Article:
Worship: How Reshaping Desires Redirects Destiny

 

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Why are you here? Part two 

(In part one I made the case that we all worship and that it is the object of our worship that determines our destiny. In Part two I tell you how to tap into the transformative power of worship and why it works.)

Two kinds of worship: Personal and corporate.

Personal worship is humbly giving God glory and returning God’s love by joyously joining the Triune One’s dance in the interior of our own hearts. We ought to do that. It is the Communion with the Most High in personal worship that gives us songs in the night (Acts 16). But there is another kind of worship: Corporate worship. Corporate worship, which occurs in church, in a group, is an entirely different ballgame. While worship alone with God is about giving God glory and often involves powerful emotions, worshipping corporately is NOT about feelings at all. Worshipping corporately is the way God reshapes our love – the way God remolds us and re-habituates our desires. The way God helps us learn how to let go of the gods of our culture and worship the true and living God. Let me explain:

Our modernist educational system has sold us the incorrect vision that we are primarily thinking creatures (Descartes “I think therefore I am.”). But we experience our lives, not as decisions or commitments, but as story and longing. We experience our lives, not as thoughts, but as feelings. This is why when you had an Algebra test and a huge crush on someone, you had a hard time studying…even when you knew you really needed to focus on Algebra. Descartes was wrong: We are defined and shaped by what we love!

Our futures are determined by our desires. The pattern of historic Christian corporate worship was designed to allow God to remake our desires into God’s desires.

In the Gospel of John, Jesus first words are a question: “What do you want?” Jesus knows that our wants are the well from which our identity flows. That is why Jesus doesn’t ask “What do you think? Or What do you know? He asks “What do you want?”

His last words in John begin with the question: “Do you love me?” The simple truth is that we want what we love. We are first and foremost wanters. We are lovers. We are not defined by what we know or think, but by what we desire. This is why the secret to lasting change in our lives…learning a new instrument, or sport, or a work out plan, isn’t to make up our mind, but to have a greater desire for something that might be. We have to love the image of us dunking a basketball or having ripped abs more than the the social media that distracts us…or the image of being the spouse or parent or employee or leader we admire more than playing Stack on our phones. It is when our desires are reshaped that our destiny is changed.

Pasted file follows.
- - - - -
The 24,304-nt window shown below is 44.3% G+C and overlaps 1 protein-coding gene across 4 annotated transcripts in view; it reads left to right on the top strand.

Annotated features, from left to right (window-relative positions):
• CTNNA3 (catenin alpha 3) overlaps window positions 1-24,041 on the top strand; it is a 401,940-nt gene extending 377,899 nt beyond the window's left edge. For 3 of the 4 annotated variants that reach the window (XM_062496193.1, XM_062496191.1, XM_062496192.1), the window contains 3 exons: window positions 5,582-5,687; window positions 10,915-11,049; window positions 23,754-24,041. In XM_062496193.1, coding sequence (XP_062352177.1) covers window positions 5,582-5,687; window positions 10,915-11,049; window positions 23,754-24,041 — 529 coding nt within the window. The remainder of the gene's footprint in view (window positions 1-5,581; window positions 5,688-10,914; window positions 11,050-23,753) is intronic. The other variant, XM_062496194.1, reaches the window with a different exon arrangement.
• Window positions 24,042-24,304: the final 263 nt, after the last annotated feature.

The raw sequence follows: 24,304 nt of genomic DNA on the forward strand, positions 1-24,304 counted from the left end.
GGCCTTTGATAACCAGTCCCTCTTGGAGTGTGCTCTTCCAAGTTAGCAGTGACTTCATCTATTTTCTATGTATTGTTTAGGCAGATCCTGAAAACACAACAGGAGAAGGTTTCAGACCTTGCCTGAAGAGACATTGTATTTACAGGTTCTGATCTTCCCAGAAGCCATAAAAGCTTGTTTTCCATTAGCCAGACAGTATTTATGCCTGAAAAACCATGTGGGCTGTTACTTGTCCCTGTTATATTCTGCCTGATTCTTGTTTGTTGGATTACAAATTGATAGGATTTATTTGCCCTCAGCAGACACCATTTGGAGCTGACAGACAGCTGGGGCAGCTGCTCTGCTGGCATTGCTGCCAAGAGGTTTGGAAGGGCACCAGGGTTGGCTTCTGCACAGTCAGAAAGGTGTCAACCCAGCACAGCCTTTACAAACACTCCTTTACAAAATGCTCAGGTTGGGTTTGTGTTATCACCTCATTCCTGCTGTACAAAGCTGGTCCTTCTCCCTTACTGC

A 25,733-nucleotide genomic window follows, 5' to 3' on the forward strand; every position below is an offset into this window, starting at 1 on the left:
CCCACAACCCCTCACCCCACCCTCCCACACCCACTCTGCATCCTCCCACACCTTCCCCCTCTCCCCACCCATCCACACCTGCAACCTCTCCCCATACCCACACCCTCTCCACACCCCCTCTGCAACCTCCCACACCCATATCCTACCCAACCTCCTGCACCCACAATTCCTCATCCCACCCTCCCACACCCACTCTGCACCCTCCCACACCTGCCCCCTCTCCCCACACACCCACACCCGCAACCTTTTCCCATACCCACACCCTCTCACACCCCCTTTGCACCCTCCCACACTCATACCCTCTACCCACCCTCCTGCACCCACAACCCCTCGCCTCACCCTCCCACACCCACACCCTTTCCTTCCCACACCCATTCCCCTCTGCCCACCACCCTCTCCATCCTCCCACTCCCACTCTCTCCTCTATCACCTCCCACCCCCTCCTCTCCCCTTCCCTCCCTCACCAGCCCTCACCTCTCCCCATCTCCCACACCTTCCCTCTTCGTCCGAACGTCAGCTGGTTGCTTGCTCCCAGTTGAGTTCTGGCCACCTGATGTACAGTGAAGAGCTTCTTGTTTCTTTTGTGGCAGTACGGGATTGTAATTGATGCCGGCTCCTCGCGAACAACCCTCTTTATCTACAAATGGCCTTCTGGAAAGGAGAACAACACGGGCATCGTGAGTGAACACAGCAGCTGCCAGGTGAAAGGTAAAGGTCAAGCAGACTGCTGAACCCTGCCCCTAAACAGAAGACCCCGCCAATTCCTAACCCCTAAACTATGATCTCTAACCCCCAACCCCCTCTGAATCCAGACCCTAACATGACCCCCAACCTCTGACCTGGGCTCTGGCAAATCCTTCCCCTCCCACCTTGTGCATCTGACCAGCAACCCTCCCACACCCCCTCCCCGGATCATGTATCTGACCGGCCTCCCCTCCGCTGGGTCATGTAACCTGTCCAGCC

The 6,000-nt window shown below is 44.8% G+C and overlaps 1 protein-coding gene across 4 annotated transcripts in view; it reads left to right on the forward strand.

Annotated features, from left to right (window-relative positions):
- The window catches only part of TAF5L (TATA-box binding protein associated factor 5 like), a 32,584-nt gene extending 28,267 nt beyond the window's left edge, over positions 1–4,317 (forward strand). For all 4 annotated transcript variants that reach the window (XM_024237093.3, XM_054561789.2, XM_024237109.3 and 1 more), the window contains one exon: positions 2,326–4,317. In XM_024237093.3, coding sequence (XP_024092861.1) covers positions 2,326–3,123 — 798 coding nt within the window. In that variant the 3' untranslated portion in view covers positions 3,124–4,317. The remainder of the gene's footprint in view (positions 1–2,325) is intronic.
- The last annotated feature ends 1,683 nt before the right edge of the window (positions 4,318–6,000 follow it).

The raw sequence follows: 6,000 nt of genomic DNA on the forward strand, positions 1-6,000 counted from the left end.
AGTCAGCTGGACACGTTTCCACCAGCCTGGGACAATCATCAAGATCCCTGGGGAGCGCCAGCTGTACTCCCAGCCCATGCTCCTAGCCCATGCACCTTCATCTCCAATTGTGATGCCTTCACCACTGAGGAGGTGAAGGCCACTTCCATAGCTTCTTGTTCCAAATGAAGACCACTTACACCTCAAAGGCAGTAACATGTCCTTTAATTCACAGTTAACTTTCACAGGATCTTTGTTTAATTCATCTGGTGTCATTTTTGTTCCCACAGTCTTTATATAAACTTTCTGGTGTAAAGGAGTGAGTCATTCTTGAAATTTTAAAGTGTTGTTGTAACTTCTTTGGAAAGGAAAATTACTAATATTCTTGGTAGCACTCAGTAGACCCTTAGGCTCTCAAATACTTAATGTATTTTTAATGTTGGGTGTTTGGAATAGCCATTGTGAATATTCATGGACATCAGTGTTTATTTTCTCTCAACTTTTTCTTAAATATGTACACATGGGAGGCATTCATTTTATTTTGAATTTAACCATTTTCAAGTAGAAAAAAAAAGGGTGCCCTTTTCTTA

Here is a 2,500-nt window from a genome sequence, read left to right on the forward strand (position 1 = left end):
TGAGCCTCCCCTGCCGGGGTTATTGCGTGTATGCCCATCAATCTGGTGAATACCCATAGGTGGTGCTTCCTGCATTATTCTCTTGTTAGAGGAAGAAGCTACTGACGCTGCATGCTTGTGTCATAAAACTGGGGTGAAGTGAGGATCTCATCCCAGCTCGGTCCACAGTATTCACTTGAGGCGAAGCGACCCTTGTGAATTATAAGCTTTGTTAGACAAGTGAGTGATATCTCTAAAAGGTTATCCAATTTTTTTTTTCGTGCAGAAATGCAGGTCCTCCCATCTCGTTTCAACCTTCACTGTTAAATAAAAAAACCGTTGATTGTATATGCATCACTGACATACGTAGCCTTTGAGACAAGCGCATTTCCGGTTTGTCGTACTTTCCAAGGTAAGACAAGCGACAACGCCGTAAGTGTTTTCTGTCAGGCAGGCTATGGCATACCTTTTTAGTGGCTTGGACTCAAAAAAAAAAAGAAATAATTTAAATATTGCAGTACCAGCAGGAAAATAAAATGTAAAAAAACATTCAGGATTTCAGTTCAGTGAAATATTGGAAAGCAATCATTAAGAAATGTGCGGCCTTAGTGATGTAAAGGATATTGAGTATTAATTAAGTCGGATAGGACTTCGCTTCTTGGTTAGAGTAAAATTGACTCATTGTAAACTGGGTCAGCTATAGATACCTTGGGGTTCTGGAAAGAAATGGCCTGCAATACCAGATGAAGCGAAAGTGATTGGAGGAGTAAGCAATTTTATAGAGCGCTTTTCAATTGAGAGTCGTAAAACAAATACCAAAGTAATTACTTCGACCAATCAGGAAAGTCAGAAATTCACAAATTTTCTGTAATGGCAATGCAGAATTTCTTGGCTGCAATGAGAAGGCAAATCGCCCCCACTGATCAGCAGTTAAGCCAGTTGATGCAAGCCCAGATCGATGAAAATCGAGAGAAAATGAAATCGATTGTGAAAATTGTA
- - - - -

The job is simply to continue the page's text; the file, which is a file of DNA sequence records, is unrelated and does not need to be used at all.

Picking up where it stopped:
In the corporate worship of historic Christianity we follow a pattern that, over years of repetition, reshapes our desires into God-shaped ones. The pattern of historic worship goes like this: We gather and read God’s word, the Bible. Then we sing the Bible, someone teaches from the Bible. Then we respond to the Good News of Jesus by stating our beliefs in creeds, praying for the world, confessing our sins, accepting God’s forgiveness, and being reconciled to each other in the passing of the peace. Finally, we bring a portion of God’s material blessings and offer them back to God and set them aside with bread and wine, asking God to make them the body and blood of Jesus. In this meal we are reminded of Jesus and his saving acts on our behalf. As Augustine said, “Eat what you are, become what you eat.” “Eat what you are” (the body of Christ), “become what you eat” (the body of Christ). This takes a lifetime of shaping in a community. On many Sundays worship might be, like many of Michael Phelps grueling, lengthy training sessions, going through the motions. But they are motions that groove the pattern of God into our souls like the grooves on an old record album. It is a grinding that uncovers who we were designed to be. It is a polishing that unleashes our inner beauty to the light. It is the repetition that builds strength and makes Phelps perfect stroke a habit.

But, you may ask, “What about when I am in a large group and we are all raising our hands and the hair on the back of my neck stands up?” My answer is that those times when you experience the worship heebie jeebies are mostly a private worship experience you are having in the midst of a group. The corporate rituals are where the transformative magic actually reside. The experience of “wow” is like topping out on a fourteener on a backpacking trip in Colorado. You get to say you did it, but the real distance happened in the valleys, with little ability to see above the trees and monotonously placing one foot in front of the other.

So why are you here? Answer: You were designed to worship. We will, all of us, bow before something. Who will you bow before? We will, all of us, dance with someone. Will you, as the old saying went, “dance with the one that brung you”? Bowing and dancing are grounded in God’s nature as holy yet merciful. Worship is always diminished when we emphasize one aspect of God’s nature at the expense of the other. We can never fully dance without bowing, and although one might bow without joyfully joining the dance, don’t.

So start your training. “It’s what you do in the dark”…what you do over and over when no one is looking, that brings clarity and performance in the race of life. It is engaging in the discipline of trained worship that will “put you in the light.”

Engage in a regular pattern of repetitive worship. Begin unleashing your destiny this Sunday.

*Photo credit: http://www.tripwire.com

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